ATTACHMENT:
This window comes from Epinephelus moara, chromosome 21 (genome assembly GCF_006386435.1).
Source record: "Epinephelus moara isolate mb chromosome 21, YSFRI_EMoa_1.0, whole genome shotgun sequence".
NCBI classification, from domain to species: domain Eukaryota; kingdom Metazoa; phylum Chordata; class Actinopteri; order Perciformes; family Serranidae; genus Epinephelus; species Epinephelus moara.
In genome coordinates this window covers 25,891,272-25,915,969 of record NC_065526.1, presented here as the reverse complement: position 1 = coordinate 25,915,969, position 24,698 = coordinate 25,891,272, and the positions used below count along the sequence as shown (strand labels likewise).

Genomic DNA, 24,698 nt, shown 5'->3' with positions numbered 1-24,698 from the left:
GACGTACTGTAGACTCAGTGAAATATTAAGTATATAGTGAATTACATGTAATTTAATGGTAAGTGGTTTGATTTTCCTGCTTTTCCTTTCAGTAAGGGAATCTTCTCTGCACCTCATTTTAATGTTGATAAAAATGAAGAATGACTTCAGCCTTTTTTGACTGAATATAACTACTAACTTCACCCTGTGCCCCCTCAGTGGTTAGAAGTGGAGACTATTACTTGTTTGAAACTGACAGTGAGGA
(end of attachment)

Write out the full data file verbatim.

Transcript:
This window comes from Epinephelus moara, chromosome 21 (genome assembly GCF_006386435.1).
Source record: "Epinephelus moara isolate mb chromosome 21, YSFRI_EMoa_1.0, whole genome shotgun sequence".
NCBI classification, from domain to species: domain Eukaryota; kingdom Metazoa; phylum Chordata; class Actinopteri; order Perciformes; family Serranidae; genus Epinephelus; species Epinephelus moara.
In genome coordinates this window covers 25,891,272-25,915,969 of record NC_065526.1, presented here as the reverse complement: position 1 = coordinate 25,915,969, position 24,698 = coordinate 25,891,272, and the positions used below count along the sequence as shown (strand labels likewise).

Genomic DNA, 24,698 nt, shown 5'->3' with positions numbered 1-24,698 from the left:
GACGTACTGTAGACTCAGTGAAATATTAAGTATATAGTGAATTACATGTAATTTAATGGTAAGTGGTTTGATTTTCCTGCTTTTCCTTTCAGTAAGGGAATCTTCTCTGCACCTCATTTTAATGTTGATAAAAATGAAGAATGACTTCAGCCTTTTTTGACTGAATATAACTACTAACTTCACCCTGTGCCCCCTCAGTGGTTAGAAGTGGAGACTATTACTTGTTTGAAACTGACAGTGAGGA